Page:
© Holger Stein Fotografie

Industrial heritage

Explore Saxony’s fascinating industrial heritage

From the late18th century to World War II, Saxony was Germany's leading industrial region.The affinity of the Saxons for technology goes back to mining, which started as early as in the 12th century. From Chemnitz, the „cradle of German engineering“, the process spread throughout the whole region and led to a very diverse industry with many world market leaders. Access to the markets was very easy since Leipzig was the leading trade fair location in the world. This golden age ended abruptly after World War II when Saxony had the misfortune of falling behind the Iron Curtain. However, Saxony remained the centre of industrial production in the GDR and one of the key industrial regions in the entire Eastern Bloc.

The German Reunification marked a completely new beginning, which brought an end to many things, but also opened up new opportunities. Important former industrial sites were preserved as museums where historic technology can often still be demonstrated. Other technical monuments, like some of the narrow-gauge steam train lines, the steamboats on the Elbe River or the aerial tram in Dresden, are still in daily operation. But the industrial age produced also other kinds of architecture like the villas of the rich industrialists or Germany’s first city, Hellerau, today part of Dresden. Explore Saxony's industrial history to learn all about traditional industries like mining, car construction, textile manufacturing and many others that are part of this region’s rich industrial history. Here’s just a selection of highly-recommended attractions:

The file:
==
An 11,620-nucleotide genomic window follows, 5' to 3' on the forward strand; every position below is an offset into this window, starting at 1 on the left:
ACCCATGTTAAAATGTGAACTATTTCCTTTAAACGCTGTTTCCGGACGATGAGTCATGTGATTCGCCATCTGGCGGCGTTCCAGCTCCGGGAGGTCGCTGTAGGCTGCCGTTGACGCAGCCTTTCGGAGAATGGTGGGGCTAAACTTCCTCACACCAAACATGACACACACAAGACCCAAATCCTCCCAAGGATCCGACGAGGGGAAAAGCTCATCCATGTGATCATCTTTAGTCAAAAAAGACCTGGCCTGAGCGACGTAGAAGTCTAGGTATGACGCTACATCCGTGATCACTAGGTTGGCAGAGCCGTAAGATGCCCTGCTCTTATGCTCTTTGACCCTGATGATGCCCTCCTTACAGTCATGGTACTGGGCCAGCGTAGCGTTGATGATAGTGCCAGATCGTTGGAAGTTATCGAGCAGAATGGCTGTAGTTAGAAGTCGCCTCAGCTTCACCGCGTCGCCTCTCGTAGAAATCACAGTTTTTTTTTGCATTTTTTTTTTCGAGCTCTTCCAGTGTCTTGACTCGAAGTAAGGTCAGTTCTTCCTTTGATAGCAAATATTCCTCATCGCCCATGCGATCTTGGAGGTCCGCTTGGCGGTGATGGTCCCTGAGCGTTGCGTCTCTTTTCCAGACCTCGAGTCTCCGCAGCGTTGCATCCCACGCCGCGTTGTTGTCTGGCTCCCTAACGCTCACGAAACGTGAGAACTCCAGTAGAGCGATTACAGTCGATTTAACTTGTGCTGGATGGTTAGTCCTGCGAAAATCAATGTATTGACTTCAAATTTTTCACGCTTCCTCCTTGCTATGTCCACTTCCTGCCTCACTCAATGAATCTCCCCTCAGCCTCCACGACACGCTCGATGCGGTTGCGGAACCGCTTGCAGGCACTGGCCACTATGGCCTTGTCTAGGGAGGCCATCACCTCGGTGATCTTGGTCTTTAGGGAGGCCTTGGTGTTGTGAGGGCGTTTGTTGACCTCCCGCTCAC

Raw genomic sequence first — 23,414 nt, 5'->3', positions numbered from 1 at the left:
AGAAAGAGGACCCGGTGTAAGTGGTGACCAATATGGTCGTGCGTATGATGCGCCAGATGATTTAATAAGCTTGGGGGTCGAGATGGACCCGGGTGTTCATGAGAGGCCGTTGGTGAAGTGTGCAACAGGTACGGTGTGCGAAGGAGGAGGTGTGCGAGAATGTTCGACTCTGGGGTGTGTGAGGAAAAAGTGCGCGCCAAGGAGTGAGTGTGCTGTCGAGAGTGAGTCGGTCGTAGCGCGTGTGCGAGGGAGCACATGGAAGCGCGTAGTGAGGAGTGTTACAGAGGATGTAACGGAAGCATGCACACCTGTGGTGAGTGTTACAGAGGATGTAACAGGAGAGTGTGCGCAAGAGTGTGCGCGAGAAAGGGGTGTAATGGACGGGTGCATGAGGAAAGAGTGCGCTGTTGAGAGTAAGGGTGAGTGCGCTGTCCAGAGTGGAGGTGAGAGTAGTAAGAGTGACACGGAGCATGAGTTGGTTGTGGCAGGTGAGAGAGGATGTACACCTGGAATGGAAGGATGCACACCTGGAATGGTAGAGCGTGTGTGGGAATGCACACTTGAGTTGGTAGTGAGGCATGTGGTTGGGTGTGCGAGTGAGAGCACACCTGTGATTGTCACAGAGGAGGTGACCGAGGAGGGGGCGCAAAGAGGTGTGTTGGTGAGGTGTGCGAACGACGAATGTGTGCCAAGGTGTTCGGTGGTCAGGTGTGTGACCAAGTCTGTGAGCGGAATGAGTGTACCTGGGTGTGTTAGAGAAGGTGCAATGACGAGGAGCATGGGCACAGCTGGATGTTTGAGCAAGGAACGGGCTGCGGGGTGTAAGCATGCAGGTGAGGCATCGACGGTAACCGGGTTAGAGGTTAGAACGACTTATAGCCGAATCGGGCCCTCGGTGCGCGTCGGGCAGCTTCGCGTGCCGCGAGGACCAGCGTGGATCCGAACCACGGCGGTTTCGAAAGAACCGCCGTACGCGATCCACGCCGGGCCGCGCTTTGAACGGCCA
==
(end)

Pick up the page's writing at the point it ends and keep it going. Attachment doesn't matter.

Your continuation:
Highlights

Knappenrode Energy Factory

© Holger Stein Fotografie

Chemnitz Industrial Museum

© Wolfgang Gärtner / TMGS

Saxon Steam Railway Route

© Christian Sacher

Saxon Steamboat Company

© S. Rose Fotografie

Villa Esche in Chemnitz

© Wolfgang Thieme, CWE

Saxon Silver Route

© Szymon_Nitka

Don't miss: August Horch Museum in Zwickau

In Zwickau, one August Horch kicked off the history of automotive engineering in Saxony in 1904. Car buffs will find a lot to love in the local August Horch Museum, including luxurious Horch, Audi, Wanderer, DKW or VW models of times gone by, but also the iconic small cars, known as Trabant, which were produced by the former East German car manufacturer VEB Sachsenring Automobilwerke Zwickau until 1991.

The August Horch Museum is one of only two museums in Germany located at an original production site, in this case of Audi and Trabant, so expect lots of authentic spirit. Visitors can experience a unique journey through 117 years of car manufacturing in western Saxony with around 150 exhibits on display. The Museum is also one of only three anchor points in Saxony that are part of the European Route of Industrial Culture.

Industrial heritage sites in Saxony

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